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The think tank said its study was the first study to analyse the nature of asset managers’ engagement with companies with regard to climate change, “highlighting the fact that the global leaders’ shareholdings and relationships give them huge leverage to drive corporate action to support the Paris Agreement”.O’Neill said previous research had either looked at asset managers’ portfolios or their voting behaviour.“I’ve never seen anyone take an eclectic look at the sum of the engagement activities of the asset managers,” he told IPE.2020 Stewardship Code as benchmarkThe organisation used the UK’s new Stewardship Code – which takes effect from January next year – to benchmark the quality of asset managers’ engagement.The engagement score that InfluenceMap assigned to asset managers has many components. The think tank defines engagement as referring to all investor actions undertaken to influence the management strategy of investee companies, including: questions at AGMs and other company meetings, comments in the media or public fora, and filing of shareholder resolutions and voting.A spokeswoman for BlackRock said the firm “put a priority on engaging with a company on addressing climate-related issues” and engaged with 370 companies globally on the topic of climate risk in the past two years. She also noted that BlackRock had the largest stewardship team in the world.O’Neill said leadership was shown by organisations such as Legal & General because they had “sophisticated frameworks and enforcement mechanisms to transition the behaviour of companies towards Paris alignment”.“BlackRock appears to engage with a large number of companies, pushing them on disclosure and climate risk management,” he said. “This is reflected in our online scoring of BlackRock, which was shared with them.”The BlackRock spokeswoman also pointed to the firm’s activities away from company engagement, saying it offered product choices to investors that wanted to avoid specific sectors, and invested heavily in research demonstrating the relationship between sustainability issues, risk and long-term value creation.Asset owners nextInfluenceMap said the methodology applied by its ‘FinanceMap’ team was developed in consultation with leading global asset managers, with O’Neill naming Hermes Investment Management, LGIM and Sarasin as having provided input.He also said the think tank “iterated” its approach with the wider market, having approached all of the asset managers it ended up identifying in its report and obtaining “a high level of feedback”. “We would have adapted the methodology if we thought we got something wrong,” said O’Neill.O’Neill also told IPE that InfluenceMap had input from individuals at asset owners such as the Church of England Pensions Board (CEPB) and Sweden’s AP7.AP7 brought the perspective of a universal owner, which was at the heart of InfluenceMap’s work, said O’Neill.In its report, the think tank said it recognised asset owners’ important and growing role in shaping portfolios and driving the corporate engagement process and would probably expand its finance project to cover asset owners.The Principles for Responsible Investment recently said institutional investors were not making the most of the powerful tool of stewardship, and has launched a programme to promote more positive investor action.InfluenceMap’s report can be found here. Large asset managers are “collectively failing” to do enough to drive corporate action in support of international climate goals, according to a think tank.According to UK-based InfluenceMap, of the world’s 15 largest asset managers only Allianz, Legal & General Investment Management (LGIM) and UBS Asset Management “strongly and consistently” engage with investee companies about aligning their business models to meet the Paris Agreement goals.Some other European managers, like AXA, were not far behind in performance on climate engagement, the think tank wrote, while US firms such as BlackRock and Vanguard “call on companies to consider climate risks but do not drive behaviour change around climate models or policy lobbying”.Thomas O’Neill, research director of InfluenceMap, said: “If global asset managers wish to support the Paris Agreement and remain invested in the automotive, power and fossil fuel industries then they must engage robustly with companies in these sectors to accelerate their switch to low carbon technologies and ensure their policy lobbying supports climate targets.” read more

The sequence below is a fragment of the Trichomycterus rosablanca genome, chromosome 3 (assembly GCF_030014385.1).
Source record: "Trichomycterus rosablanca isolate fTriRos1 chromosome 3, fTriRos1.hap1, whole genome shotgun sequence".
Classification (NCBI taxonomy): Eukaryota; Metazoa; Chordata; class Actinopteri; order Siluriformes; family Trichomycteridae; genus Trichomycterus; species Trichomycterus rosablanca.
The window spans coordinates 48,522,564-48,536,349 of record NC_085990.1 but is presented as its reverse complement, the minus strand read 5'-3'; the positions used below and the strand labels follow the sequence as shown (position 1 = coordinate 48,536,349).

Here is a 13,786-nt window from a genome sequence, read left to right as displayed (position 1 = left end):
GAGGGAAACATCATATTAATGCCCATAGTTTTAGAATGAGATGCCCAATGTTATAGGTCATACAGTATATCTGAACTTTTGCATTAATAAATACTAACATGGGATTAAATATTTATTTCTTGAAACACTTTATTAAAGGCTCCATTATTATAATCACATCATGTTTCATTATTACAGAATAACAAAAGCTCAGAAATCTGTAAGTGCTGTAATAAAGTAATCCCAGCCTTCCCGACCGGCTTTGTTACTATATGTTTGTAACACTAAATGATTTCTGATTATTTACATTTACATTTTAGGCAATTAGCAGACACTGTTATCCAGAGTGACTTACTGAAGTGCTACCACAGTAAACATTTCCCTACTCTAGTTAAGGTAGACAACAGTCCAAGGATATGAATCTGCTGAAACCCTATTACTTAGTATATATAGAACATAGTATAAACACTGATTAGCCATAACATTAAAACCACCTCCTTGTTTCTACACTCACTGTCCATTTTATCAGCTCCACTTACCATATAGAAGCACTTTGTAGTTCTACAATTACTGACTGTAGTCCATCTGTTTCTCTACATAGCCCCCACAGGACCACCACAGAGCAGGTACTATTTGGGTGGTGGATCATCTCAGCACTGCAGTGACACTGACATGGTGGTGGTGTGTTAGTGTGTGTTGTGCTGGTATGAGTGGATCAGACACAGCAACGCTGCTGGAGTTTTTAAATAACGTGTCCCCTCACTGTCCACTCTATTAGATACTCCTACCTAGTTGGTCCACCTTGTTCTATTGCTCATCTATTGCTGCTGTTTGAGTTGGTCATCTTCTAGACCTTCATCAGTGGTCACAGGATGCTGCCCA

Nuno Espirito Santo’s side thought they had taken the lead when Willy Boly headed home in the first half, but VAR stepped in to chalk off the goal for the tightest of offside calls against Diogo Jota. Wolves were furious, but the officiating turned in their favour after half-time as Leicester had a penalty appeal turned down before midfielder Choudhury was sent off for a second booking.Leicester remain third in the Premier League, one point behind second placed Manchester City as they bid to qualify for the Champions League.Leicester boss Brendan Rodgers will be encouraged by his team’s second clean-sheet in their last 11 league games, especially as they had to withstand a late Wolves barrage.But the sight of Jamie Vardy failing to score for a sixth successive league match meant it was not all good news for Rodgers.Wolves had returned from a winter break in Spain for the 42nd game of a gruelling season that started with Europa League action back in July.But they never looked fatigued in a bruising encounter and climb to seventh in the table.Pedro Neto cut into the Leicester penalty area and found Jota early on, but Wolves winger’s low shot was blocked by the outstretched leg of Leicester keeper Kasper Schmeichel.– Wolves fury –Neto was the provider again when Leander Dendoncker glanced just wide from his corner.Caglar Soyuncu should have put Leicester ahead but he nodded straight at Rui Patricio from James Maddison’s free-kick.Wolves defender Matt Doherty needed lengthy treatment to close a gaping wound that left blood pouring from his head after a clash with Maddison.Doherty was eventually able to continue and played a role in the move that nearly brought Wolves the opening goal in the 44th minute.Neto’s cross was flicked on by Doherty to Boly and he headed home, only for VAR to disallow the goal for an extremely tight offside against Jota, who had passed to Neto in the build-up.Wolves captain Conor Coady was furious with referee Mike Dean as the players walked off at half-time, reportedly shouting “You’re the referee and even you don’t know” at the official.VAR went in Wolves’ favour after the break when Maddison appeared to be shoved over by Romain Saiss in the penalty area, with Dean giving a goal-kick and the review system backing his assessment.And it was Leicester’s turn to suffer at the hands of Dean again in the 76th minute.The scoreboard displays the decision disallowing a goal for Wolves against LeicesterRead Also: Guardiola’s future in doubt after Man City hit with UEFA banAlready on a booking, Choudhury slipped over and lost control of the ball, reacting with a lunging tackle that sent Dendoncker sprawling.Wolves nearly took advantage of their numerical superiority when substitute Adama Traore picked out Raul Jimenez for a header that flashed over.Jimenez was guilty of a worse miss in the closing moments when he again failed to hit the target with a header from Joao Moutinho’s delivery.FacebookTwitterWhatsAppEmail分享 Loading… Promoted Content10 Risky Jobs Some Women Do5 Of The World’s Most Unique Theme ParksInsane 3D Spraying Skills Turn In Incredible Street ArtWhat Happens When You Eat Eggs Every Single Day?Best & Worst Celebrity Endorsed Games Ever MadeMind-Bending Technology That Was Predicted Before It AppearedWhat Is A Black Hole In Simple Terms?These Hilariously Creative Shower Curtains Will Make Your Day9 Facts You Should Know Before Getting A Tattoo7 Universities Where Getting An Education Costs A Hefty PennyA Hurricane Can Be As Powerful As 10 Atomic Bombs6 Extreme Facts About Hurricanes Wolves were controversially denied by VAR and Leicester’s Hamza Choudhury was sent off in a stormy 0-0 draw at Molineux on Friday night.Advertisement read more